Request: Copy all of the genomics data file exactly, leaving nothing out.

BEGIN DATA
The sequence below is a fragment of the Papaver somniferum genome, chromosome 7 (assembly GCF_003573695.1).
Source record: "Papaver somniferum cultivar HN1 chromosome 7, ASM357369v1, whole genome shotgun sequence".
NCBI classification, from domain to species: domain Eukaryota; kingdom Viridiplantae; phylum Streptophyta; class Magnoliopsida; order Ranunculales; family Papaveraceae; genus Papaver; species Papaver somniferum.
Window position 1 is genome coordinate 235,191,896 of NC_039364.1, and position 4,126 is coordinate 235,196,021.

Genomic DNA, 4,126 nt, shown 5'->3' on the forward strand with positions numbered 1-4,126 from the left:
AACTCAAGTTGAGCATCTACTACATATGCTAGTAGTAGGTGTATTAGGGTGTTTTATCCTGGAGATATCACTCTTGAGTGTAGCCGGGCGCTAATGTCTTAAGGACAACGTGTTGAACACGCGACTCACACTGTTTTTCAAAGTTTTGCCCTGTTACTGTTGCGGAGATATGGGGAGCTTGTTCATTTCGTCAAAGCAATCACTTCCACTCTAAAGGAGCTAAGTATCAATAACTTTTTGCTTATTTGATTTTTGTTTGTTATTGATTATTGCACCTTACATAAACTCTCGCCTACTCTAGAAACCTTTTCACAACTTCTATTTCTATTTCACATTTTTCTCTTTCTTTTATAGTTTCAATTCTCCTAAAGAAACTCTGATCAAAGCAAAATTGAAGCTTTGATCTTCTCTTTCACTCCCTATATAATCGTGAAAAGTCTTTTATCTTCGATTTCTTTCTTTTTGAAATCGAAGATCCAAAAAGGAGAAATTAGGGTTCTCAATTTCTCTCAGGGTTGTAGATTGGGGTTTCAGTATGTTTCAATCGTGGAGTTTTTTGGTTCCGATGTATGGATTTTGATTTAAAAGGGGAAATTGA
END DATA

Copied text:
The sequence below is a fragment of the Papaver somniferum genome, chromosome 7 (assembly GCF_003573695.1).
Source record: "Papaver somniferum cultivar HN1 chromosome 7, ASM357369v1, whole genome shotgun sequence".
NCBI classification, from domain to species: domain Eukaryota; kingdom Viridiplantae; phylum Streptophyta; class Magnoliopsida; order Ranunculales; family Papaveraceae; genus Papaver; species Papaver somniferum.
Window position 1 is genome coordinate 235,191,896 of NC_039364.1, and position 4,126 is coordinate 235,196,021.

Genomic DNA, 4,126 nt, shown 5'->3' on the forward strand with positions numbered 1-4,126 from the left:
AACTCAAGTTGAGCATCTACTACATATGCTAGTAGTAGGTGTATTAGGGTGTTTTATCCTGGAGATATCACTCTTGAGTGTAGCCGGGCGCTAATGTCTTAAGGACAACGTGTTGAACACGCGACTCACACTGTTTTTCAAAGTTTTGCCCTGTTACTGTTGCGGAGATATGGGGAGCTTGTTCATTTCGTCAAAGCAATCACTTCCACTCTAAAGGAGCTAAGTATCAATAACTTTTTGCTTATTTGATTTTTGTTTGTTATTGATTATTGCACCTTACATAAACTCTCGCCTACTCTAGAAACCTTTTCACAACTTCTATTTCTATTTCACATTTTTCTCTTTCTTTTATAGTTTCAATTCTCCTAAAGAAACTCTGATCAAAGCAAAATTGAAGCTTTGATCTTCTCTTTCACTCCCTATATAATCGTGAAAAGTCTTTTATCTTCGATTTCTTTCTTTTTGAAATCGAAGATCCAAAAAGGAGAAATTAGGGTTCTCAATTTCTCTCAGGGTTGTAGATTGGGGTTTCAGTATGTTTCAATCGTGGAGTTTTTTGGTTCCGATGTATGGATTTTGATTTAAAAGGGGAAATTGA